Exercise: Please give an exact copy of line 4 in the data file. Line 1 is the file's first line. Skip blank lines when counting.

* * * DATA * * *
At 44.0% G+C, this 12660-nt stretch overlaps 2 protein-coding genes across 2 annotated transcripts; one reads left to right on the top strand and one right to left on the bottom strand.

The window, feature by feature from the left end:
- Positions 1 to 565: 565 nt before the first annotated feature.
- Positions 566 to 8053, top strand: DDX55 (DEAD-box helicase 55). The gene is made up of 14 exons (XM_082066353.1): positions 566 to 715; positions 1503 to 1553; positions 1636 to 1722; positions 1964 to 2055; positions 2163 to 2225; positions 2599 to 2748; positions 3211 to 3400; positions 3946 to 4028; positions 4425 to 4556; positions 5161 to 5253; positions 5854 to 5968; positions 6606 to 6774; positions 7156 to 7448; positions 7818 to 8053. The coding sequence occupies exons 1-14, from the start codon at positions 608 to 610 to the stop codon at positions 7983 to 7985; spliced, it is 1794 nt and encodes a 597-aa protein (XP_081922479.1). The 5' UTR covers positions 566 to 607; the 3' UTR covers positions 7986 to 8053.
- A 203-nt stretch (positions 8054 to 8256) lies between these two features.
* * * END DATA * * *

- Positions 566 to 8053, top strand: DDX55 (DEAD-box helicase 55). The gene is made up of 14 exons (XM_082066353.1): positions 566 to 715; positions 1503 to 1553; positions 1636 to 1722; positions 1964 to 2055; positions 2163 to 2225; positions 2599 to 2748; positions 3211 to 3400; positions 3946 to 4028; positions 4425 to 4556; positions 5161 to 5253; positions 5854 to 5968; positions 6606 to 6774; positions 7156 to 7448; positions 7818 to 8053. The coding sequence occupies exons 1-14, from the start codon at positions 608 to 610 to the stop codon at positions 7983 to 7985; spliced, it is 1794 nt and encodes a 597-aa protein (XP_081922479.1). The 5' UTR covers positions 566 to 607; the 3' UTR covers positions 7986 to 8053.